Tuesday, March 24, 2009

Burrowing Owl is making port

The fans of Burrowing Owl wines will be excited to learn that the winery is maturing three barrels of its first port-style wine.

This was disclosed during a Burrowing Owl winery dinner this week at Vancouver’s Glowbal Grill and Satay Bar. The dinner is part of this year’s Vancouver Playhouse International Wine Festival.

According to Burrowing Owl proprietor Jim Wyse, the “port” is made with Syrah grapes, with the winery’s staff crushing the grapes by foot.

That has been the tradition in Portugal (although labour shortages have forced the invention of mechanical devices). Stomping grapes is not a gimmick. In making port, the wine does not remain in contact with the skins as long as it does in making table wines. The challenge, therefore, is how to extract as much colour and flavour as possible. Crushing the grapes by foot does a more effective job than a mechanical crusher at breaking down the grapes, liberating colour and taste, all without bruising the seeds, which might release bitter notes.

(You would be surprised at how often some winemakers still crush grapes for other wines by foot when making small batches.)

There was a bit of serendipity behind the Burrowing Owl “port.” The winery had to reduce the alcohol in one vintage of Pinot Gris. Many wineries do this commonly, using reverse osmosis in super-ripe vintages in order to avoid alcohol levels higher than 15%. Aside from possible tax implications, some high alcohol wines, notably whites, can taste unpleasantly hot.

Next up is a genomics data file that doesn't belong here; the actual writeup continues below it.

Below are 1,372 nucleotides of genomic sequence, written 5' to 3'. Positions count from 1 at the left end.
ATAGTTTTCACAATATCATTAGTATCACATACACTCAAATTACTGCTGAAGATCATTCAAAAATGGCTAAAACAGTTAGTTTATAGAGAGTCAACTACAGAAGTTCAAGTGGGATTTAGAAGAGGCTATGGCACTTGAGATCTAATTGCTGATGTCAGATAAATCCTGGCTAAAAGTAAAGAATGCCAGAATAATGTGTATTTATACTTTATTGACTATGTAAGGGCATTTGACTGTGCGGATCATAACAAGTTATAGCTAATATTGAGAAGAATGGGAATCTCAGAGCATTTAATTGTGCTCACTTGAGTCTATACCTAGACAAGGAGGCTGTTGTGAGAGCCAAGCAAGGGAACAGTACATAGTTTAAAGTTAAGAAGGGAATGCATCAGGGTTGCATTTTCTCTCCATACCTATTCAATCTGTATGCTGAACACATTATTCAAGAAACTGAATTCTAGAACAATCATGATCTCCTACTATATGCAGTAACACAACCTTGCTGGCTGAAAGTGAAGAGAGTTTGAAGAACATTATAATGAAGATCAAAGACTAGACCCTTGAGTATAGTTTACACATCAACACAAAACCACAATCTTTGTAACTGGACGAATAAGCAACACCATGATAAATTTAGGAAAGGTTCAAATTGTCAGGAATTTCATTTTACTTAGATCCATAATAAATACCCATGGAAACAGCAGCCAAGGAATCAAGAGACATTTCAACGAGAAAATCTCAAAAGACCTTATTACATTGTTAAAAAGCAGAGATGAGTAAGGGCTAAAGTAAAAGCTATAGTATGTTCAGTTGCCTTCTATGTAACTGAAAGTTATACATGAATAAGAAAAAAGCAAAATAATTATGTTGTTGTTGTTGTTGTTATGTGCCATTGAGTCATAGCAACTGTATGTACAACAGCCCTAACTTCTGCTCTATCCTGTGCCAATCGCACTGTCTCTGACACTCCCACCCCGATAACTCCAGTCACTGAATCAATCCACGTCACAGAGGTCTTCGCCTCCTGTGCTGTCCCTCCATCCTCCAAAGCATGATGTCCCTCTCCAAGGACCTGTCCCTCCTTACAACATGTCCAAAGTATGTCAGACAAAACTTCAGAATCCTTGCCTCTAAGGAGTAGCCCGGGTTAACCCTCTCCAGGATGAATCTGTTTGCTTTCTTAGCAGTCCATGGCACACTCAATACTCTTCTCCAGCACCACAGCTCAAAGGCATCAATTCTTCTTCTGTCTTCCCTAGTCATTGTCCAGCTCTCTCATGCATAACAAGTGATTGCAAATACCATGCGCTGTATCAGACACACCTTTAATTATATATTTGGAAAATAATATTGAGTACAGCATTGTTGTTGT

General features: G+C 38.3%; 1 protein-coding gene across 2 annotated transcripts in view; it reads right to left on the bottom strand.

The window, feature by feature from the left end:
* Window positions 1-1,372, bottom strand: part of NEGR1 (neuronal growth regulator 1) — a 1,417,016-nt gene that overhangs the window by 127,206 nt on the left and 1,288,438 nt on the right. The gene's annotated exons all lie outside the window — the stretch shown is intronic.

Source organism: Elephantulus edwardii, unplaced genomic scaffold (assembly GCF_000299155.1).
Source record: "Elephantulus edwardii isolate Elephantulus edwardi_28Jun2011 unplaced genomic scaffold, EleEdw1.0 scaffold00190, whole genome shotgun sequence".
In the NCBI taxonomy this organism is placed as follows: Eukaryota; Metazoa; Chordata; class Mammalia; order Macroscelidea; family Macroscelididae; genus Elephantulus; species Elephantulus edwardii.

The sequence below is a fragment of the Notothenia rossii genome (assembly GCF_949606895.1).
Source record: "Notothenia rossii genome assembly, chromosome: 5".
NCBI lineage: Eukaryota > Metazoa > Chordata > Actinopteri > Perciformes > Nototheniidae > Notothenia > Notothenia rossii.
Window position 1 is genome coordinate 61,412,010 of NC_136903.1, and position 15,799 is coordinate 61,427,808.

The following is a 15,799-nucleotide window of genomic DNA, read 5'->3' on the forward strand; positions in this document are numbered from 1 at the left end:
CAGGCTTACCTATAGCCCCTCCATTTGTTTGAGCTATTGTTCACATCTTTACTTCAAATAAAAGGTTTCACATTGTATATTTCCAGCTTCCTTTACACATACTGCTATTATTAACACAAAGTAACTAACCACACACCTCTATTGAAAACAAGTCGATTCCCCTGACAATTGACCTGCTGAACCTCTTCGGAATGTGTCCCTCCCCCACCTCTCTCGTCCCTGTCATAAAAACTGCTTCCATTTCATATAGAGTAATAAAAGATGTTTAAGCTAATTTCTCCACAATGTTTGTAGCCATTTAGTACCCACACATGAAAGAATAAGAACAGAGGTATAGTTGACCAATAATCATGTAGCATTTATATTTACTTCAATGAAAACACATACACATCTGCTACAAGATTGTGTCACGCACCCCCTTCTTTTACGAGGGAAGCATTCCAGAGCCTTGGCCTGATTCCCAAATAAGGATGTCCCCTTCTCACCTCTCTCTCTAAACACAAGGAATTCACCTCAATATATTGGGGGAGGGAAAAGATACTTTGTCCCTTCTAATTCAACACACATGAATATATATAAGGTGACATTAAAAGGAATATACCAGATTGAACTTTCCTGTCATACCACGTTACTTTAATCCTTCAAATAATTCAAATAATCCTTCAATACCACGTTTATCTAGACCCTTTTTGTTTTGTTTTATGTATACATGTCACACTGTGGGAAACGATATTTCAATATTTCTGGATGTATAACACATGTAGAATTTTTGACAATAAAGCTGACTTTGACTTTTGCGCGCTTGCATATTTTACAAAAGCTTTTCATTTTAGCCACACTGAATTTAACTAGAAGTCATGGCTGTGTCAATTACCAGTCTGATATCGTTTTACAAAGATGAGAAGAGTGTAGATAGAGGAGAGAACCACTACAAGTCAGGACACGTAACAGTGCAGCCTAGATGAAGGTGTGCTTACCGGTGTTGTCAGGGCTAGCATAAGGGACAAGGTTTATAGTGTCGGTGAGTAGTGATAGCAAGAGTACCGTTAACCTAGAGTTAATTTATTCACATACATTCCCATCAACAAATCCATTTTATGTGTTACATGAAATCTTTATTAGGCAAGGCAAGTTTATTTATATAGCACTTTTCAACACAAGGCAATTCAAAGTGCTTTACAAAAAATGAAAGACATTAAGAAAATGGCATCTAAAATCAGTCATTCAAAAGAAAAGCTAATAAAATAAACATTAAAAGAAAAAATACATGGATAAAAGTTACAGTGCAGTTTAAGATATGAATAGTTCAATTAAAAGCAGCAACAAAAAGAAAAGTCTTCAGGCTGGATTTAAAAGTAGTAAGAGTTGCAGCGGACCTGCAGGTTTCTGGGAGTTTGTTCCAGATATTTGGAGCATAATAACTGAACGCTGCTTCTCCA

After dealing with the Pinot Gris, Burrowing Owl decided to use the recovered alcohol to fortify a Syrah “port.” This is also traditional. In Portugal, port wines are allowed to ferment to around eight percent alcohol; then brandy is added to bring the alcohol to 18%-20%. This stops fermentation while preserving the natural sweetness of the wine.

Port seems a natural extension of Burrowing Owl’s style. The reds here have always been big, ripe and full of flavour. “That’s because those are the kind of wines I like to drink,” Wyse says.

The 2006 Syrah is the vintage currently available at the winery. It is a dark, brooding wine, ripe (14.5% alcohol) with concentrated flavours of plums and prunes, with an earthy spice. It is easy to see taking this wonderful wine to the next level in a port.

The other good news (from Chris Wyse, the winery’s general manager) is that Burrowing Owl in 2007 bought a 30-acre vineyard just southeast of Osoyoos. It is a great site for red varieties. The vineyard grows Merlot, Cabernet Sauvignon, Syrah – as well as Malbec and Petit Verdot. The latter two will probably be added to the winery’s superb Meritage. However, it is always possible that Burrowing Owl will consider offering varietals from these two as well.


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